“That’s enough, Lieutenant Estefan,” Reese ordered.
His voice wasn’t as regal and commanding as his brother’s. She almost said that aloud, but stopped in time. Wouldn’t be polite.
“Marianne, inside. Now.”
Drained by the effort of appearing respectable, she had to grab the doorframe as she entered the suite.
Reese closed the door. She wished she hadn’t compared his voice to Tro’s, because Reese wasn’t quite as good as his brother in any way. Looks. Height. Skill. Charisma. Of course, she wasn’t as good as her sister Ell, either. A couple of second raters, the pair of them, drawn together by their second-rateness.
“Reese,” she whispered, “I need…”
She moistened her lips sexily. “I really need…”
“What? Anything, anything at all.” His voice was husky. He slipped his arms around her waist. “You need…?”
“To use your bathroom.”
He pulled back to stare at her. Then he raised one eyebrow. That was as close as she’d ever come to getting a laugh out of him.
When she returned, Reese was standing by a fireplace of polished stone. “Please, m’dear, make yourself comfortable while I get us something to drink.”
Ignoring the invitation, she wandered into his bedroom. A four-poster made of dark, lustrous wood dominated the room. A green-and-gold brocade canopy hung from the ceiling.
“Brandy or red wine?” asked Reese from the other room. “Both excellent vintages, since we’re celebrating.”
Celebrate, celibate. Too celibate too long. Too much celebration, too much champagne.
As though to prove it, she tripped over her long ball gown, staying on her feet only by grabbing a chest of drawers with both hands. She ended up facing a map of the Pacific Northwest hanging over the chest. It stilled her breath. For several seconds she stared at it, motionless.
Vancouver Island, the largest island off the west coast of the Americas, perched up in British Columbia where it belonged. But a few hundred miles south, off the coast of Washington, squatted a duplicate Vancouver Island: Kwadra Island, in all its impossible glory. A year ago it had ‘hopped’ here on a one-way trip from the future of an alternate timeline.
Marianne was downright conceited about her sister’s key role in integrating the island nation into her world. Marianne loved Kwadra, truly. Loved one Kwadran in particular—her nephew—and cared deeply for another—Reese. The nation’s arrival, though, was her generation’s Nine-Eleven, Challenger disaster, and Kennedy assassination rolled into one. Like those earlier disasters, Kwadra’s arrival had unsettled peoples’ assumptions about the world, about safety, about what was possible and impossible. It pulverized bedrock certainties and shook them until they rattled out of a person’s head and rolled across the floor.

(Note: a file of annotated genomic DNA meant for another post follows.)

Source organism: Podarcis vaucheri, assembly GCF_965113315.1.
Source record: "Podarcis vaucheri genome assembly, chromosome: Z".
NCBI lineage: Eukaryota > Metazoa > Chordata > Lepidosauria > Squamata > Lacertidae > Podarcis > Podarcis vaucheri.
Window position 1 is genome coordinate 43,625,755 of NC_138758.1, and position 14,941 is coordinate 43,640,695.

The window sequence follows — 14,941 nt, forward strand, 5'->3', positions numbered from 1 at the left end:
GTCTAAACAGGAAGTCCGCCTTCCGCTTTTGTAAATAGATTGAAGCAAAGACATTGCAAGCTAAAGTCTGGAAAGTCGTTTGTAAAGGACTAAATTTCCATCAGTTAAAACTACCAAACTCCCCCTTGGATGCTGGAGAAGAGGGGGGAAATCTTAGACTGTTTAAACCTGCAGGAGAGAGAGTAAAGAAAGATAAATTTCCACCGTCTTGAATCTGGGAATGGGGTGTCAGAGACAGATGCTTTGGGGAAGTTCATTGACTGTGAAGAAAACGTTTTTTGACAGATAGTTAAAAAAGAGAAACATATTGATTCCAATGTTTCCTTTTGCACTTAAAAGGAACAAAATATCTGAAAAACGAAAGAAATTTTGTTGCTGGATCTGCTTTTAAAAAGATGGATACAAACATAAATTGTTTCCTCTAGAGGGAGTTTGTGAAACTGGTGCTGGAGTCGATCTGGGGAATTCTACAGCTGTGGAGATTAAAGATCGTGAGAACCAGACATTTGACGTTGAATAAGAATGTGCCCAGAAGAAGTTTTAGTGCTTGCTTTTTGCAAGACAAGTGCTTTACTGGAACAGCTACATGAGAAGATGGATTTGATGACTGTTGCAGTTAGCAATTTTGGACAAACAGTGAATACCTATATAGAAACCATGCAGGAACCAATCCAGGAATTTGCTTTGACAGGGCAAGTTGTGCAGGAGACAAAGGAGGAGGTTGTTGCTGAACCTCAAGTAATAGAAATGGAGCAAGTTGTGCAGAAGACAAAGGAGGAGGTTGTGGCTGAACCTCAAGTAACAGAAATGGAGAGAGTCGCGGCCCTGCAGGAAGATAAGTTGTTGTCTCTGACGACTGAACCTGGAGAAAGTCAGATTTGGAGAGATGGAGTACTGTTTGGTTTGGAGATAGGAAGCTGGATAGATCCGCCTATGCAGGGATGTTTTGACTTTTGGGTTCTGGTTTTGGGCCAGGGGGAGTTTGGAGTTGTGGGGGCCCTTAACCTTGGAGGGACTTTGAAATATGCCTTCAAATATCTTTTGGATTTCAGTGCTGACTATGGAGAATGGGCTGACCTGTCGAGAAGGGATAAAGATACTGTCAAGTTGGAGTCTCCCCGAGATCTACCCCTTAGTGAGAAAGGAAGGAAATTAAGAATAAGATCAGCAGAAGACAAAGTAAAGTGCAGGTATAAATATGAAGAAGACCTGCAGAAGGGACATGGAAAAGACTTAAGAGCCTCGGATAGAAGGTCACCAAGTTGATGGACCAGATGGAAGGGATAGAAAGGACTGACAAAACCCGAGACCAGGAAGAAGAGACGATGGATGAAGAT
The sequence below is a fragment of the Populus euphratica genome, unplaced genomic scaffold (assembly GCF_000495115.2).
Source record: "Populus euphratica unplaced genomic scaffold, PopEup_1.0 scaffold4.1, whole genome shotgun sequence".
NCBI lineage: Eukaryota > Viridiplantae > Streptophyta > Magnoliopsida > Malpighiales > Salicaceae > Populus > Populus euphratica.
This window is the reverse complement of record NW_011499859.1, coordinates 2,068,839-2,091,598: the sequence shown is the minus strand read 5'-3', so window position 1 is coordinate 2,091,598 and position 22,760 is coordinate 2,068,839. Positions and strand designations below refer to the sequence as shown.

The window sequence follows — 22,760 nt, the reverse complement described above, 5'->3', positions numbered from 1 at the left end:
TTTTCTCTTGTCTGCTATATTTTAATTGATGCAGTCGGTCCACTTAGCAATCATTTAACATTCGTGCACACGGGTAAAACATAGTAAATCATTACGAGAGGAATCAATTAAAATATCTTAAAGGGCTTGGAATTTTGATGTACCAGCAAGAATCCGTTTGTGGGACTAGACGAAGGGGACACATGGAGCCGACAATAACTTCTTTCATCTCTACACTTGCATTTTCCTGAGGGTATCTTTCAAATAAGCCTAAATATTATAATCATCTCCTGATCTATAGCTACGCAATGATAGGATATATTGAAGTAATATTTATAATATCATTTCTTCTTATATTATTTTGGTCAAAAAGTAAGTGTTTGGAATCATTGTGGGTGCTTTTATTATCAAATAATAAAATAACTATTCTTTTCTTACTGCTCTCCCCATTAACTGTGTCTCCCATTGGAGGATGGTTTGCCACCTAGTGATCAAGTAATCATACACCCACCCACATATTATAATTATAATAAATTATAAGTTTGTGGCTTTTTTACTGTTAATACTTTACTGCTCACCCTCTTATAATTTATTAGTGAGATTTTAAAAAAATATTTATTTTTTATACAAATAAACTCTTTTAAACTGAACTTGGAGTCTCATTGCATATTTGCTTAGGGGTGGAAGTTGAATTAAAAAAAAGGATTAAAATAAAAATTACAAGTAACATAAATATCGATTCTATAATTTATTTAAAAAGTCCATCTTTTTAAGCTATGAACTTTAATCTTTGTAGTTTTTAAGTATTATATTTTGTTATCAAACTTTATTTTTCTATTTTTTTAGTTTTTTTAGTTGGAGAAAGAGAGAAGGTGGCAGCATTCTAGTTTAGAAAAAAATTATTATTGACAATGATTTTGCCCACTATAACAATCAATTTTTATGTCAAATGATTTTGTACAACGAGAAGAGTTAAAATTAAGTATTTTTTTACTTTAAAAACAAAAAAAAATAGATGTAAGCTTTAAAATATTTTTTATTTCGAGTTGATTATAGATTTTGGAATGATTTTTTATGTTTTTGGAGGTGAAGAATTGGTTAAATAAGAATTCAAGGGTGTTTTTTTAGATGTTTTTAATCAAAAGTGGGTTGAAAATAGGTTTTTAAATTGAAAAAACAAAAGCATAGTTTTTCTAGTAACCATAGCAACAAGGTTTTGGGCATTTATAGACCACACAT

The map sent a shiver of apprehension down her back. Sure, Kwadra was wonderful—but if it could appear out of nowhere, why not fiends from a nightmare?
She was alone for the moment. Relieved she didn’t need to joke and pretend, she slouched toward the window. Though large, it was tiny compared to the forty-foot high wall of glass in the ballroom. It faced the same direction, however, so she saw the same swatch of greenery along a ravine, the same roofs stretching down to the same white-capped strait, the same Olympic Mountains over in Washington State with their snowy peaks red from the same last kiss of summer’s lingering twilight.
Same, same, same. And, like her life, depressing despite its surface glamour.
“Wine?” Reese repeated in a louder voice.
Instead of answering, Marianne flopped onto the bed. She yanked the ball gown up to her waist. Might as well get this over with.
Guilt rose along with the hemline. She wasn’t doing Reese justice. He wasn’t a lecher—or if he was, only around her. He’d taken her virginity the instant she offered it, a month after Kwadra appeared as though by magic.
The similarities between the magical, mirror-image islands were superficial, while the differences were profound. On Reese’s world, Kwakiutl Indian princes, not Canadians, ruled the island. With Kwadra now the world’s most advanced nation, Native Americans’ pride skyrocketed and their alcoholism rate plummeted—while Marianne’s alcohol consumption increased. Not that it took much booze to get her smashed. Half of her fuzziness resulted from wanting to be drunk, to be anesthetized.
Her older sister, Ell, had made first contact with a man from the other Earth—Tro Eaglesbrood, the island’s ruler—and she’d married him. Marianne’s own first contact soon followed. She was Ell’s equal in nothing, though, and Marianne had ended her affair with Reese after a few months.